Many RV owners of Tow Vehicle Braking Systems prefer to have a Notification Light on the dash of their RV to warn them that the Brake in the Towed Vehicle is ‘ON”. This light is more likely to be seen while driving than a warning light visible in the Rear View Camera Monitor.
For this article we’ll reference the SMI Air Force One, a popular tow vehicle braking system used on coaches with air brakes. SMI provides a very bright LED warning light that can be draped over the Towed Vehicle’s rear view mirror and viewed in the Coach Rear Monitor, or the light can be attached to an arm of the tow bar with the light aimed up towards the rear camera. This approach is typical of many similar braking systems that use the towed vehicle’s brake switch to provide a signal that the brake in the towed vehicle has been applied.
The wiring required to provide the light power to the front of the coach is already in the coach from front to rear on most diesel chassis and on the post 1999 Ford chassis. Coaches assembled on these chassis are equipped with a seven (7) pin blade or "Trailer” connector. The wire referred to is connected to the "Brake” pin on the 7 blade connector. This wire would be used if a brake controller for a trailer was installed to provide brake power to a trailer’s electric brakes. In the example of towing a vehicle, the same wire is used except that power is provided from the Towed Vehicle’s brake switch or the braking system’s activation light signal power.
The tow car should be wired with a six pin round connector that is usually supplied by the cable extension maker. See this article to properly wire this connector for towing (https://www.rv-partsplus.com/properly-wiring-a-tow-vehicle) The Brake light wire from the towed vehicle is connected to the Brake pin in the six pin round connector on the front of the towed vehicle which will transfer the power to the coach. You will need to go to an automotive store, Walmart or Canadian Tire to obtain a 7 pin blade to 6 pin round adapter. Insert the blue cable extension from Blue Ox or the red cable extension from the Roadmaster cable into the back of the adapter and cross wire tie the "ears” on the Blue Ox/Roadmaster cable to the holes on the adapter. This will provide you with the Coach end and the remaining cable end will fit the connector mounted on the baseplate pins on the towed vehicle.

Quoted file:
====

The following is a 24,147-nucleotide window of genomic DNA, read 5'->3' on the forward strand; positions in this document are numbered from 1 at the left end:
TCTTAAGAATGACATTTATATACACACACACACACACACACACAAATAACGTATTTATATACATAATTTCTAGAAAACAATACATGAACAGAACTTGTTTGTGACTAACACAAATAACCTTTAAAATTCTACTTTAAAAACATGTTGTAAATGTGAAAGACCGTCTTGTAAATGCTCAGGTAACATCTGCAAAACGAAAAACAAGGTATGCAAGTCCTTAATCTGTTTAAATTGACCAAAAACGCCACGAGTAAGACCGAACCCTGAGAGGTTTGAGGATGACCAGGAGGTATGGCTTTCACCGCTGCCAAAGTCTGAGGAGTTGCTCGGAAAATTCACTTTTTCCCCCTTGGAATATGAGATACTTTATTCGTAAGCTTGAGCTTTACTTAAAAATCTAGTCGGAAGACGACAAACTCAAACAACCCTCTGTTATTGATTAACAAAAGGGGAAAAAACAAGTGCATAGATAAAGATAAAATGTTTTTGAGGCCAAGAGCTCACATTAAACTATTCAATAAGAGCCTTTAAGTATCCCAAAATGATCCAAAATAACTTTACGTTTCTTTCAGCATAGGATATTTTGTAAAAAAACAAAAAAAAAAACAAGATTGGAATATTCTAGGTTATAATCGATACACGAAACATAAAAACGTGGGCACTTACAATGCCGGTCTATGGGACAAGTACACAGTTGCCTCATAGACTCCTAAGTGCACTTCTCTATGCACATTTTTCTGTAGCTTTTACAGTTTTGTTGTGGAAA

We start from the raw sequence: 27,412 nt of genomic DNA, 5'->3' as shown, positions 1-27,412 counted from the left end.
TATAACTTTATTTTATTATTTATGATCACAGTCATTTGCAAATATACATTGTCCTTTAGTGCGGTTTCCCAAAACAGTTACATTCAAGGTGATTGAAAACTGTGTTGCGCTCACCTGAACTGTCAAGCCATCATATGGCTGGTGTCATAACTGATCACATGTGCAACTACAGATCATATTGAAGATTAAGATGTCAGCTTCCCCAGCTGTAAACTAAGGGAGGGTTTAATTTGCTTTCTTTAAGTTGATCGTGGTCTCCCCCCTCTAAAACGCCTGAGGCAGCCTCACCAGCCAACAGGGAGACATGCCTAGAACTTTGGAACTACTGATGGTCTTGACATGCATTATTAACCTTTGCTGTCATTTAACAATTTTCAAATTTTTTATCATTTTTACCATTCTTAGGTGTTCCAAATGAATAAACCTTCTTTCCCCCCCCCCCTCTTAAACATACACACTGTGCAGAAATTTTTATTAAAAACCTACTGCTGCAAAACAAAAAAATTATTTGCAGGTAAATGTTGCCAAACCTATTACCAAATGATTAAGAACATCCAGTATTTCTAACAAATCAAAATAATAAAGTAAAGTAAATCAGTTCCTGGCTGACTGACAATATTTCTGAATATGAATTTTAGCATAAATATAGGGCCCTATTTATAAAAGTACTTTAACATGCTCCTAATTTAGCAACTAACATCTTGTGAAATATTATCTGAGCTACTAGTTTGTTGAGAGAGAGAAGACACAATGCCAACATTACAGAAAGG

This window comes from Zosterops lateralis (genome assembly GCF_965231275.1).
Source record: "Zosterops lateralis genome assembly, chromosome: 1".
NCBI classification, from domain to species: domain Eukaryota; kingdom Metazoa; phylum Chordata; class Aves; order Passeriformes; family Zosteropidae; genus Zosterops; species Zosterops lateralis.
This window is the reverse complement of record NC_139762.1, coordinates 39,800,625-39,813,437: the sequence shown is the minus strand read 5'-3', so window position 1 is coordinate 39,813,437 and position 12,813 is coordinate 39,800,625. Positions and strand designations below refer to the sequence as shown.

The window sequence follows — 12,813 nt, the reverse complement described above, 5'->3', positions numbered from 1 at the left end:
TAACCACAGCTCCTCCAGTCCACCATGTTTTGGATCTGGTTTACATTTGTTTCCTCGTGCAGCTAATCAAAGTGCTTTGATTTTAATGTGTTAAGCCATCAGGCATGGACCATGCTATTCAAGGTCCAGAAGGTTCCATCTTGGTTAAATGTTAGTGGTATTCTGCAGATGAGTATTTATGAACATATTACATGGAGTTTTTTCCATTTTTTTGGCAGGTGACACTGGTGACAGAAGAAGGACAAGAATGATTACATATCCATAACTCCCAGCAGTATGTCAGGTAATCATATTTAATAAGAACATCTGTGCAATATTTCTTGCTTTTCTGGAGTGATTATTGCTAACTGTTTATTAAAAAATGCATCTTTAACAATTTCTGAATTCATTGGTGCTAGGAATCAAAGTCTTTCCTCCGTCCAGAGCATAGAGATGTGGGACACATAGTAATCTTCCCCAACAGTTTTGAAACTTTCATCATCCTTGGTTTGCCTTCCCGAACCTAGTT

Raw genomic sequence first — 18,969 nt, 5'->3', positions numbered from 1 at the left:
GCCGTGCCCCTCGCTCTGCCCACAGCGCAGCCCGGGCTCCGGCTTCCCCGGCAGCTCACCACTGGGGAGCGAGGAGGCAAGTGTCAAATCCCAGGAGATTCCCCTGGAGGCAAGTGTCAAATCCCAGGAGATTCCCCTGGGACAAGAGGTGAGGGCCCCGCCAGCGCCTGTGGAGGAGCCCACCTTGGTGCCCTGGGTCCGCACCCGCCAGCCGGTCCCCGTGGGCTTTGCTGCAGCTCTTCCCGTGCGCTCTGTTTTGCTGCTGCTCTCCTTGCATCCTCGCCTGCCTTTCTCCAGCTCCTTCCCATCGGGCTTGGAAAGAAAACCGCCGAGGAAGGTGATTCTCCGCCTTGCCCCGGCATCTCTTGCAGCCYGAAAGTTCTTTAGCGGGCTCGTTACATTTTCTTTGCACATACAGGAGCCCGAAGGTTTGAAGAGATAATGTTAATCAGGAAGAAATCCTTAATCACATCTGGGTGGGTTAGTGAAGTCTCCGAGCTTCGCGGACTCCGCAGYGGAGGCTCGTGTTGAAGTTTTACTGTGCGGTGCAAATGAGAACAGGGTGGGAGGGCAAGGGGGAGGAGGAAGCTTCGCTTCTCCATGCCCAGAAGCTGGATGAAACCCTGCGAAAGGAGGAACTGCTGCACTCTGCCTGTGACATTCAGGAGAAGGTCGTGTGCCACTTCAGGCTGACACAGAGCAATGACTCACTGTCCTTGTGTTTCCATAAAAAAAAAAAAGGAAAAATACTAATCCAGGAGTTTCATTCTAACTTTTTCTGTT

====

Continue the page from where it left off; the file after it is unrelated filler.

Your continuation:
The Ford chassis typically uses a green insulation wire to either feed power from a brake controller to the Brake pin on the rear 7 blade connector to feed power from the rear connector to the dash area on the Coach. Spartan and Freightliner (and most other chassis makers) provide a "drop” from the main dash harness under the dash. This wire should be located under the left dash area and be part of the wiring harness marked "Trailer”. You may need to contact chassis or coach maker for the exact location and wire color if you cannot locate it. Often the individual wires have the application (Brake) printed on the insulation.
The SMI warning light is too bright to be used up in the coach, it will blind you if looked directly at while driving, especially at night. We recommend going to "Radio Shack” or its successor, "Best Buy”, "The Source” or similar electronics store and obtaining from their small parts cabinets, a small LED indicator light that you will mount on one of the switch blanks on the coach dash. If there is no blank then choose a suitable location and drill a small hole to mount it on the dash. The wire from the trailer harness is connected to the positive side of the LED and the remaining side is connected to a good ground. The final step is to use a label maker and print a "Towed Brake On” label which can be applied to the dash in the area of the light. If you want to use the SMI supplied light then mount it so that the light emitted from it is visible but not aimed at your eyes while driving. All you want to confirm is that the brake is on in the towed vehicle.
As of this writing (April 2015) SMI is phasing into production a revised brake cylinder that contains a magnetic switch that will replace the wiring connection to the towed vehicle’s brake switch. Use that connection if your unit comes with this updated activating air cylinder.